Demyelinative optic neuritis (ON) is the most common type of optic nerve inflammation mostly seen in young females characterized by unilateral, subacute, painful visual loss. It can be the first presentation of MS in around 20% of the patients and can occur in 50% during the course of the disease. Pain exacerbated by eye movements is very typical. The decrease in visual acuity ranges in severity and is associated with depressed color vision and contrast sensitivity. Visual field defects, mainly involve the central field. Fundoscopic examination reveals a normal optic disc in around 65% of the cases. Optic disc edema can be found in around 35%. The visual outcome is generally favorable. Recovery begins within the first weeks and 92% of the patients recover to 20/40 or better.
Absence of pain, severe visual loss at onset, persisting or progressive visual loss, recurrence especially after cessation of steroid treatment, simultaneous bilateral involvement, optic disc edema with peripapillary hemorrhages and exudates are accepted as atypical findings for demyelinative ON and necessitates search for other causes such as infections (syphilis, lyme, bartonella), sarcoidosis or vasculitis.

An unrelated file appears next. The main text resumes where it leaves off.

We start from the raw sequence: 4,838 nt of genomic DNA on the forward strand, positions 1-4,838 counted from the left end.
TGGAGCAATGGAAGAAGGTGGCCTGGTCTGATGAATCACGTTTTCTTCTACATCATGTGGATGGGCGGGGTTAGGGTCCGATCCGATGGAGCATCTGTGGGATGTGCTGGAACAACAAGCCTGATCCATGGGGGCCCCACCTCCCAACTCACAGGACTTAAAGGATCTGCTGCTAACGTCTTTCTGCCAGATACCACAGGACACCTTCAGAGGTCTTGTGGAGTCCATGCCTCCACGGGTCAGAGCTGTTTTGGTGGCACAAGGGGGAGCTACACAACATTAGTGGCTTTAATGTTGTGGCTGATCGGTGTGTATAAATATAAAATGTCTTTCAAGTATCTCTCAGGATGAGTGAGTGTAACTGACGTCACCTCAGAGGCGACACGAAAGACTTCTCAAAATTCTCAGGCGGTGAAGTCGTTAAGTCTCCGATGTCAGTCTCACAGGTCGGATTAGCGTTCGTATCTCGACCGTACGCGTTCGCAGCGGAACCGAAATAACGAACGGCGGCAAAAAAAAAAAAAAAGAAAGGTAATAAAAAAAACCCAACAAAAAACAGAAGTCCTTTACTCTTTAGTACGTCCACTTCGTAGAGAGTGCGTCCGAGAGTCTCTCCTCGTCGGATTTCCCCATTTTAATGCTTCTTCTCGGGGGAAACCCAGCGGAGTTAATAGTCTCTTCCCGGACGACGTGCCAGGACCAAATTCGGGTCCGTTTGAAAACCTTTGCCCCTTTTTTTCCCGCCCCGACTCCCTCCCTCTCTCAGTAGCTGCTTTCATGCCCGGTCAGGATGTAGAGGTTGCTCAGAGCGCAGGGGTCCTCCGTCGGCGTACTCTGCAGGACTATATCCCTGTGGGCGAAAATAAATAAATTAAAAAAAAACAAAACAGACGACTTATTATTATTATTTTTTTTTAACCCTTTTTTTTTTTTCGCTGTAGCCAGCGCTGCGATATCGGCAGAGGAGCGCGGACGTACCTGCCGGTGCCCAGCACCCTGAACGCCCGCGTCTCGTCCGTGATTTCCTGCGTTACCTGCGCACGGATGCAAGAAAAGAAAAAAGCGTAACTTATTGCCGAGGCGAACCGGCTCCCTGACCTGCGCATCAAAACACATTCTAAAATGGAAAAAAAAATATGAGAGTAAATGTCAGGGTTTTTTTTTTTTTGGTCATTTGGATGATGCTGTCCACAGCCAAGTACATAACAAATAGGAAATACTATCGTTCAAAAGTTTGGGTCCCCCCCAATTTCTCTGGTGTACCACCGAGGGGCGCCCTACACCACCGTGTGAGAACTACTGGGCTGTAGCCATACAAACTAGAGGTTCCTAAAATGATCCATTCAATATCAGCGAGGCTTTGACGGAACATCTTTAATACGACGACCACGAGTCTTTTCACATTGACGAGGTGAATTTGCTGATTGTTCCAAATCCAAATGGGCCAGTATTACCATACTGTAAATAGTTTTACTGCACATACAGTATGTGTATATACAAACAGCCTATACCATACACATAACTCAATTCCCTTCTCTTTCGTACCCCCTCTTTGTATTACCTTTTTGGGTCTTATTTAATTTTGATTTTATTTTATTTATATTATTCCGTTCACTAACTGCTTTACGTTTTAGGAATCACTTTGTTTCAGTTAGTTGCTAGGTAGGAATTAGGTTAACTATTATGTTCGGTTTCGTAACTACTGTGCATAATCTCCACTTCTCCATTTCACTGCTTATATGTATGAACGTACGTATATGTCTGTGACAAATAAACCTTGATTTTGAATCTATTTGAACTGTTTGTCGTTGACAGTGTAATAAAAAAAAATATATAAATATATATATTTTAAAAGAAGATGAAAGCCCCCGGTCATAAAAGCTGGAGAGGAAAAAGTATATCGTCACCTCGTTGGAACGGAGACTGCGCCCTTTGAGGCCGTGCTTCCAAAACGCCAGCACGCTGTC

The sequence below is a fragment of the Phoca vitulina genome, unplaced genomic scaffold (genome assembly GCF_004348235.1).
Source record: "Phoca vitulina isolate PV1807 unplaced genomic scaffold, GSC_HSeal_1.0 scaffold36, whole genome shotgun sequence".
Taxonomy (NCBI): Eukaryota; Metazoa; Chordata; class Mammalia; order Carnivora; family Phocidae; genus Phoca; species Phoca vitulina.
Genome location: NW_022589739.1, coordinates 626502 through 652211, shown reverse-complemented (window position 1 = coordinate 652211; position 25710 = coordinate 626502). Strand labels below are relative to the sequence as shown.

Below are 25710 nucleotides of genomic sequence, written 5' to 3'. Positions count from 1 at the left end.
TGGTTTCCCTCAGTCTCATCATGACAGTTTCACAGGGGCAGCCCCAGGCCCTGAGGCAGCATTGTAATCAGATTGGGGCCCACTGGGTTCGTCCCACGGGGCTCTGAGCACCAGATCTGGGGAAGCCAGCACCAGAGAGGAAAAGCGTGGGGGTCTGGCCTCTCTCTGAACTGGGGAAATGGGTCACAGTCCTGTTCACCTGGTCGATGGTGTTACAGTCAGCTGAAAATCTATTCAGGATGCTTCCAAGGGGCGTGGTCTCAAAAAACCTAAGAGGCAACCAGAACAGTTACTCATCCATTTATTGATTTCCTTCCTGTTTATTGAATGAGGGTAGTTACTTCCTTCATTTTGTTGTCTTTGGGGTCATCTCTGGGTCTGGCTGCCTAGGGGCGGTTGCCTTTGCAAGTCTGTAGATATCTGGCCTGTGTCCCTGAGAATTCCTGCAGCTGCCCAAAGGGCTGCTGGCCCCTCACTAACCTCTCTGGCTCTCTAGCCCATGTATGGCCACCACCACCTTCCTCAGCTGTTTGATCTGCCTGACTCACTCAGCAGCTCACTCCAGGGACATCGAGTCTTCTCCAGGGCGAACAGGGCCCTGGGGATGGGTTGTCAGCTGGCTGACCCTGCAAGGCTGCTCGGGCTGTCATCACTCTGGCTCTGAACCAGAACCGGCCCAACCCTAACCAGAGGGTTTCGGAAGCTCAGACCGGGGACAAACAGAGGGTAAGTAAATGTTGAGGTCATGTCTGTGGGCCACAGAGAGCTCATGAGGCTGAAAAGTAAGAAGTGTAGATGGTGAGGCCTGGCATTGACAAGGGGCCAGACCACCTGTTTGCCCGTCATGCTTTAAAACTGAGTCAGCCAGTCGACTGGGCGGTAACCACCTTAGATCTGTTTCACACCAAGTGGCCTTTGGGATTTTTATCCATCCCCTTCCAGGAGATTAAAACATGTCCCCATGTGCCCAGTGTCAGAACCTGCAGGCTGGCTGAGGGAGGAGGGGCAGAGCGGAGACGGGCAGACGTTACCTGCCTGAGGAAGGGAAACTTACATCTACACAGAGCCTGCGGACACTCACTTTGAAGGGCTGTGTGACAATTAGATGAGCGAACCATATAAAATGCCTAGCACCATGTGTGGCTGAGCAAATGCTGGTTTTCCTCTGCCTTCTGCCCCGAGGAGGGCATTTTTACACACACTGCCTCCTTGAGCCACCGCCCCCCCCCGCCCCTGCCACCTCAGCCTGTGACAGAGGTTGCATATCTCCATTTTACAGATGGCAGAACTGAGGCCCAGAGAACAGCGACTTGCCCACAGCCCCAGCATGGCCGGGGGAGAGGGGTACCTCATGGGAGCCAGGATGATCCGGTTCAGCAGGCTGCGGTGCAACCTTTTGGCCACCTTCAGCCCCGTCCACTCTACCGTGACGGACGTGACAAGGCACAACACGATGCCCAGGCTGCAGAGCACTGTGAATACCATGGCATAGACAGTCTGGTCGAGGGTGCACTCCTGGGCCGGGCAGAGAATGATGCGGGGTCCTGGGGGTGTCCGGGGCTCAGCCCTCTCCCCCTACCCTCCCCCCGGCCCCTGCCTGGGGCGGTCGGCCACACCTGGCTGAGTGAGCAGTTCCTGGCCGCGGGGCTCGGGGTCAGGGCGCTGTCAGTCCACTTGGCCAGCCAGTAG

With the identification of AQP4-IgG and the updated 2015 clinical criteria for neuromyelitis optica spectrum disorders (NMOSD), patients with a single ON attack with atypical features for demylinative ON could be diagnosed with NMOSD. In around 28% of patients with recurrent ON and negative for AQP4-IgG has been shown to harbor antimyelin oligodendrocyte glycoprotein antibodies (MOG-Abs). As treatment strategies differ significantly in these disorders appropriate laboratory testing in patients with atypical features is mandatory.
- Optical neuritis
- atypical findings
- neuromyelitis optica spectrum disorders
- myelin oligodendrocyte glycoprotein antibodies